Our Top 9 Water Safety TipsAmber Brandt
There’s nothing quite like jumping into a refreshing lake on a hot day or swimming laps in the pool. Not only is swimming great exercise, it’s also a fun way to spend time together as a family. The key is keeping everyone safe and alert.
Many people underestimate how dangerous swimming can be without careful preparation. But according to the American Red Cross, drowning is a leading cause of death for children. It can happen quickly – so here’s how to be prepared:
- Never swim alone. Be sure to swim with at least one other person you know, or where a lifeguard is on duty.
- Watch children closely. Young children can drown in as little as one inch of water. It’s tempting to chat with friends or scroll on your phone poolside, but stay vigilant when children are in the water. Keep small children within an arm’s length and watch older children especially if they’re jumping in or playing games in the water.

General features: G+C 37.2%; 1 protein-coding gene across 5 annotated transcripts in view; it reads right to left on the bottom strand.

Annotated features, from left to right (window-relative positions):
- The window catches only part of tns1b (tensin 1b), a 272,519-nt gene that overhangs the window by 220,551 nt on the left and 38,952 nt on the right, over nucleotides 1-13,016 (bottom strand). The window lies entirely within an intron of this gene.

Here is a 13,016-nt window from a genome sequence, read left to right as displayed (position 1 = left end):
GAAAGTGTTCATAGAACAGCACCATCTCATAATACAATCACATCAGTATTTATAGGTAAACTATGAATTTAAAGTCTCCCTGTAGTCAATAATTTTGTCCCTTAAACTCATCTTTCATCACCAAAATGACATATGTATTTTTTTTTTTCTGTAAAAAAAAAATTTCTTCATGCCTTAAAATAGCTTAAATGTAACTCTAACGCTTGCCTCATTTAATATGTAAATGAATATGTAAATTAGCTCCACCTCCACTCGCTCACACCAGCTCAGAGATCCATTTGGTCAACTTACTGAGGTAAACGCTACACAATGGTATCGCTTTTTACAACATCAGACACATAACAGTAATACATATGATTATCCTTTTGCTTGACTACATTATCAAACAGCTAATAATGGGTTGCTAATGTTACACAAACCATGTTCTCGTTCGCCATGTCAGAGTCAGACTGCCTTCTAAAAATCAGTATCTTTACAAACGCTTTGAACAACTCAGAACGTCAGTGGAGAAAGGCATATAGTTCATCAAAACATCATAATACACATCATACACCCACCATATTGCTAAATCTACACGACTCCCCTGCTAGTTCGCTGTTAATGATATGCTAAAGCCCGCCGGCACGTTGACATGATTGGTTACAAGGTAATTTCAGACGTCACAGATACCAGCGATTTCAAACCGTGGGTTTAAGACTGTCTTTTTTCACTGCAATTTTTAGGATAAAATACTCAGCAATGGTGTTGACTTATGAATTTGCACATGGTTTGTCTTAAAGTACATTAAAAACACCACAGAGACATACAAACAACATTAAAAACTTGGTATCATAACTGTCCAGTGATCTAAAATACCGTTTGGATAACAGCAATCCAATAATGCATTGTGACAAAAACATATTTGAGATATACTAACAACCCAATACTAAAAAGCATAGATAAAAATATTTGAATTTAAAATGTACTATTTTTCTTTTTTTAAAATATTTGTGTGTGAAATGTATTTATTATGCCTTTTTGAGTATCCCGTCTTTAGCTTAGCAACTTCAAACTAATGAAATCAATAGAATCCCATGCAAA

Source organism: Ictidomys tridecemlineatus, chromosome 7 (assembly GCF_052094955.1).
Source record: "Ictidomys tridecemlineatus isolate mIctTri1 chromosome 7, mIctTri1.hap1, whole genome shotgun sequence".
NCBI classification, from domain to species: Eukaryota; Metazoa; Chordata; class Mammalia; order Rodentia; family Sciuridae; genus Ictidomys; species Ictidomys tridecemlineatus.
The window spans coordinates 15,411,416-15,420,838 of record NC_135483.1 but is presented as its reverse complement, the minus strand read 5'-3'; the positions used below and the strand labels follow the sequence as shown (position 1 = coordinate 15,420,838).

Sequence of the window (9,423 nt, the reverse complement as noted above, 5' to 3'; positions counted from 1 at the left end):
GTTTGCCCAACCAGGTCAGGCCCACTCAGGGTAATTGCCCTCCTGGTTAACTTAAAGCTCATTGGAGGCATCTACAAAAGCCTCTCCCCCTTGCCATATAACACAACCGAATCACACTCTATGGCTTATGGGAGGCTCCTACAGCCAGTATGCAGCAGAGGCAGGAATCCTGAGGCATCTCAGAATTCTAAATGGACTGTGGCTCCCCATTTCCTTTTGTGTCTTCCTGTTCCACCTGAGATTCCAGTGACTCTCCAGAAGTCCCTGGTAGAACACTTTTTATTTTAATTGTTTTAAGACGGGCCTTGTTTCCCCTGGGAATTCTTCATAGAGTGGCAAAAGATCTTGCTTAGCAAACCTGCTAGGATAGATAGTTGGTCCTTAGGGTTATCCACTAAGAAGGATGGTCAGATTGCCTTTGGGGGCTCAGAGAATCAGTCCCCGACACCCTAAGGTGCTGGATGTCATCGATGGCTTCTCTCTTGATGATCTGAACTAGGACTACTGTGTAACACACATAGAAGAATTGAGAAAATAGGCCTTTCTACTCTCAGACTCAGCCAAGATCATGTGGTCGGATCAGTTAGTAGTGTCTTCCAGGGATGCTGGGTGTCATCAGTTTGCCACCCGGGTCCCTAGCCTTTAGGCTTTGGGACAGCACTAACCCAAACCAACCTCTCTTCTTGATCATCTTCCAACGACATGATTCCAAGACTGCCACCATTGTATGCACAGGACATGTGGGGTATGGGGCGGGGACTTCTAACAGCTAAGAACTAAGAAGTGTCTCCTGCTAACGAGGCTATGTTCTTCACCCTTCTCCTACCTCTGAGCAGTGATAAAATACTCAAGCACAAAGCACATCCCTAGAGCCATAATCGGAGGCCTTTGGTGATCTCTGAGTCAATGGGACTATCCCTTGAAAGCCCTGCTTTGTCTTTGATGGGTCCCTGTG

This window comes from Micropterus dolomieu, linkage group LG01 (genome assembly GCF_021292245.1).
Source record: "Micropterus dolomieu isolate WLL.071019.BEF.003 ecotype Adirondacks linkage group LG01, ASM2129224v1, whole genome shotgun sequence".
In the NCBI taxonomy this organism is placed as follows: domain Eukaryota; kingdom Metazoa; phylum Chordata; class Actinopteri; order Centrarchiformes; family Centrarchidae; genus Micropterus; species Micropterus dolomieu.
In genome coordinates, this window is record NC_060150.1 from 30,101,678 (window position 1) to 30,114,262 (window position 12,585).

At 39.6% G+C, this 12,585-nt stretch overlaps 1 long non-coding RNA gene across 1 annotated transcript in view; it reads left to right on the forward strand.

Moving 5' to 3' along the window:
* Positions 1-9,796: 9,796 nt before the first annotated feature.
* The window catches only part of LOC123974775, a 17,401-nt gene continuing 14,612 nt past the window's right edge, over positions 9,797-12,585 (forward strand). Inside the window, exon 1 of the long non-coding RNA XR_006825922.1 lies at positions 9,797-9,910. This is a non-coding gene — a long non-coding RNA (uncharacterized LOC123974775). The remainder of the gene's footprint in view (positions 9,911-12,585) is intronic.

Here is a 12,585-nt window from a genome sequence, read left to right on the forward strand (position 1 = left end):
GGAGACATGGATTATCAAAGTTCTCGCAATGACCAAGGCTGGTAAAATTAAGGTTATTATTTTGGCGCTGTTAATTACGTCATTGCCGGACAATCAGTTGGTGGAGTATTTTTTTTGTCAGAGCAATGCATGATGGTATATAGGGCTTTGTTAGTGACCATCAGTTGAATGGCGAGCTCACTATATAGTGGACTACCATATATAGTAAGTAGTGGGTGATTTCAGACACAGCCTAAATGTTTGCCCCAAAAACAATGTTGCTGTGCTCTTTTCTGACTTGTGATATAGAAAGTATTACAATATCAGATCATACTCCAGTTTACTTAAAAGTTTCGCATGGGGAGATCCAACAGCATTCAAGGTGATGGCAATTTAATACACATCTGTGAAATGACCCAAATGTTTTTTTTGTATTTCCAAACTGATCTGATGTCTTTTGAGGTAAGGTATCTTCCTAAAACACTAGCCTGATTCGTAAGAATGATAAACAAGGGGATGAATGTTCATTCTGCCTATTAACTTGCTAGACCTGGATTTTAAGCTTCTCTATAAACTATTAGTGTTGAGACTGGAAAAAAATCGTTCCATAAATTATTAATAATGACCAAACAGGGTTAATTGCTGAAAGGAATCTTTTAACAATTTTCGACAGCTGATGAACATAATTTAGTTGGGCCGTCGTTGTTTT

- Don’t play breath-holding games. This can be dangerous and lead to hyperventilation or passing out underwater.
- Wear life vests. Be sure young children and inexperienced swimmers wear life jackets.
- Avoid using alcohol. Drinks and swimming or boating don’t mix.
- Learn CPR. You never know when you may need this valuable skill and it could save a life!
- Learn water survival skills. Enrolling your child in swim lessons is the best way to keep them safe, but at minimum, ensure your family learns how to properly enter the water, get a breath, stay afloat, change positions, and swim a distance then get out of the water safely. If you don’t know how to swim well, learn to float and tread water for at least 10 minutes.
- Know the weather conditions. Currents, undertow, and changing weather can change the safety landscape in a hurry.
- Be attentive to your body. If you feel cold or tired, get out of the water and rest.
If you’re interested in enrolling in a CPR class, you can get started with the Red Cross here.